“Customers love our bowls because of the quality of our ingredients. The fruit is always fresh, never frozen and the granola we use is airy and crunchy,” Alex Celis, Co-Owner of Celis Produce, said.

Bonus Points: Celis is just a few steps away from The Palm Beach Post building, which is a gift for my taste buds and a curse for my pockets.

Location: 2814 S Dixie Hwy d, West Palm Beach

Cost: Between $10 and $12

Get your superfruit serving Whole Foods 

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Servings of aca in drinks sold at Whole Foods. Corvaya Jeffries / Palm Beach Post

You won’t be able to order an acai bowl at Whole Foods, but you can get your acai fix through various drinks, bars and supplements.

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Acai supplements sold at Whole Foods. Corvaya Jeffries / Palm Beach Post

Personally, I can’t imagine skipping out on a bowl for a drink that costs just as much, but hey, that’s me.

For anyone who has been skeptical about the hype hovering over acai and acai bowls, I get it. Everything in the bowl can be thrown into a blender and taste just as good as a smoothie.

But it’s satisfying to spend a little more time with colorful (and healthy) variety of textures that melt in your mouth, airy granola that has the right amount of crunch or thick and handmade almond butter that sticks to the roof of your mouth.

A bowl from any of the locations on this list are at least worth a taste test, but don’t rush through it. Challenge yourself to pay attention to your tastebuds and your mood, then tell me what you think.

Sign at The Bee in Downtown West Palm Beach. Corvaya Jeffries / Palm Beach Post

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Acai Bowls: They’re the best and I don’t want you missing out

First look: New restaurant Newk’s Eatery hits the spot

Each time I passed the prime, long-vacant space at Legacy Place, I would remember a horrible cup of coffee. It was served a decade ago at a café long gone from there. And it was served with a bad attitude.

What a waste of space, I’d think each time I passed the spot. Here’s a lovely, fountain-side space in a busy plaza in Palm Beach Gardens, and it’s empty.

Thanks to Newk’s Eatery, which moved in earlier this month, the space is empty no more. More importantly, it’s well occupied.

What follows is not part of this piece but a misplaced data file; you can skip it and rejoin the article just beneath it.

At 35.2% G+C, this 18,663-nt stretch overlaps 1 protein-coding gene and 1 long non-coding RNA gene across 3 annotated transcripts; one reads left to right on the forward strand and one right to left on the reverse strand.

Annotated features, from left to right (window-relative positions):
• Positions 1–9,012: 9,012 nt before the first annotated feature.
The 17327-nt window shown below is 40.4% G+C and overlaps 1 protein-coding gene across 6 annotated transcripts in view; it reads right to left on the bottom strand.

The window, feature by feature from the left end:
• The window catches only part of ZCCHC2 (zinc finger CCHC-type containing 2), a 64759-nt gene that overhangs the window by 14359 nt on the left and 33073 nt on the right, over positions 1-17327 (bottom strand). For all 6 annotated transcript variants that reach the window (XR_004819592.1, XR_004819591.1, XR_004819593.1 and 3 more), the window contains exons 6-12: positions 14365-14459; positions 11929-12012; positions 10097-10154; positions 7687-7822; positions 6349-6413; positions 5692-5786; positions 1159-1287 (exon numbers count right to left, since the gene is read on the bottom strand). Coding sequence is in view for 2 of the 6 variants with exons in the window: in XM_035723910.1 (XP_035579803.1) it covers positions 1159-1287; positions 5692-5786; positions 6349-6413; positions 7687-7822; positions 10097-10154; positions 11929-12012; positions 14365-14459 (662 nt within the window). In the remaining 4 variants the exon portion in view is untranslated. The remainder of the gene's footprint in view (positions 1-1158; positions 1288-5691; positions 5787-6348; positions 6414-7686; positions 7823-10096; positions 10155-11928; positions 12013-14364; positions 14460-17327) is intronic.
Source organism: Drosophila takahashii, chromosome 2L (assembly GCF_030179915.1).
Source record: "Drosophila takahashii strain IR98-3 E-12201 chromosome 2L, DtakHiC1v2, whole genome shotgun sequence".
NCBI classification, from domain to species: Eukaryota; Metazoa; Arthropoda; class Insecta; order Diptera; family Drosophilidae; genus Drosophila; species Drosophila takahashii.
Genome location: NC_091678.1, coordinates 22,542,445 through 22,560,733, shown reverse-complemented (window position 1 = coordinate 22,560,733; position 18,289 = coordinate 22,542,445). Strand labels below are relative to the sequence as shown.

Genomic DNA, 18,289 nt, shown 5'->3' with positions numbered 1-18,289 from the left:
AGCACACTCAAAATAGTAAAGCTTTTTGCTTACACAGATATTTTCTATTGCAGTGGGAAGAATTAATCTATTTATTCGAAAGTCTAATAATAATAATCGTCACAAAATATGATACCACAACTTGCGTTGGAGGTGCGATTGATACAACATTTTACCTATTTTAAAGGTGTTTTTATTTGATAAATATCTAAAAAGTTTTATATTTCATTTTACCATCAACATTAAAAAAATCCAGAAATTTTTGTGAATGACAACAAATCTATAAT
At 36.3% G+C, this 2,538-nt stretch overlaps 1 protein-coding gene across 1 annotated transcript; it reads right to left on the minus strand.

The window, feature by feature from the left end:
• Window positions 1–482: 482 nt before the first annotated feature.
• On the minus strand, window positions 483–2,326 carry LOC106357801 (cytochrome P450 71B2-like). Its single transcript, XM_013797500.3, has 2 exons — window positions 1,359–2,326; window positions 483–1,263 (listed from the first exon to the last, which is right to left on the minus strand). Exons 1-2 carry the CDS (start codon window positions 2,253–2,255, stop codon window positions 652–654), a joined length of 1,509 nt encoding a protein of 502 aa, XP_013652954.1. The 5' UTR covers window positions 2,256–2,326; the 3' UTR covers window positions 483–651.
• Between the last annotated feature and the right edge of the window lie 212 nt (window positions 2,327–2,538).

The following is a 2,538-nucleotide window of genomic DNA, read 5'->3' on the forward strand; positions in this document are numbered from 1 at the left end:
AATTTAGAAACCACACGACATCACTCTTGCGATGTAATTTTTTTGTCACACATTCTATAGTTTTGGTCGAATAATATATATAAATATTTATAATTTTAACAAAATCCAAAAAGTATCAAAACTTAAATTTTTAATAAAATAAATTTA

Legacy Place: Newk's first southeast Florida location. (Contributed by Newk's)
Legacy Place: Newk’s first SE Florida location. (Contributed by Newk’s)

Newk’s is no fancy joint. It’s a fast-casual chain restaurant, the first of 10 planned locations for southeast Florida. It was brought to the shopping and dining plaza by the local family behind eight Five Guys locations in Palm Beach County and the Treasure Coast.

The place offers hearty, generously portioned soups, toasted sandwiches, interesting salads and personal-size pizzas. Just as importantly, it offers excellent service.

Toasty edges: Newk's pepperoni pizza. (Liz Balmaseda/ The Palm Beach Post)
Newk’s pepperoni pizza. (Liz Balmaseda/ The Palm Beach Post)

I dropped in for a quick, late lunch recently and enjoyed a bowl of Newk’s Loaded Potato soup (large, 16-ounce, $6.99), a special served on Tuesday, Thursday and Saturday. I was not disappointed: creamy, lots of flavor, smoky bacon hints, filling. The soups, which are rotated daily in selection, are offered in 8-ounce, 16-ounce, and 32-ounce servings. The 16-ounce proved to be entrée sized.

I found the perfect soup accompaniment on Newk’s large round condiment table: thin, Italian-style breadsticks.

Hits the spot: a large (16-ounce) potato soup. (Liz Balmaseda/ The Palm Beach Post)
Hits the spot: a large potato soup. (Liz Balmaseda/ The Palm Beach Post)

Days later, we returned to sample other items. Newk’s Club ($8.19), a pretty straightforward rendition of the classic, was stacked with smoked ham, (nitrate-free) turkey, Swiss cheese, thick-cut bacon, romaine and sliced tomato on Newk’s lightly toasted “French Parisian” baguette. As a side, we chose a pimento and bacon mac-and-cheese ($3.79 as a side) – it was tasty, though a touch oily.

Newk's club sandwich is served on a toasted baguette. (Contributed by Newk's)
The club sandwich is served on a toasted baguette. (Contributed by Newk’s)

A half-order of Caesar salad ($4.49) was quite delicious, a toss of fresh romaine with plenty of garlicky dressing, shredded Parmesan and buttered croutons.

We also tried Newk’s pepperoni pizza ($8.19), a 10-inch pie topped with pepperoni, thinly sliced Roma tomatoes, shredded mozzarella and provolone cheeses and fresh basil. The toppings proved quite delicious, but the crust didn’t hold up. While crispy around the edges, the crust sagged in the pie’s middle, forcing us to use a fork and knife.

Well dressed: half Caesar salad at Newk's. (Liz Balmaseda/ The Palm Beach Post)
Well dressed: Newk’s half Caesar. (Liz Balmaseda/ The Palm Beach Post)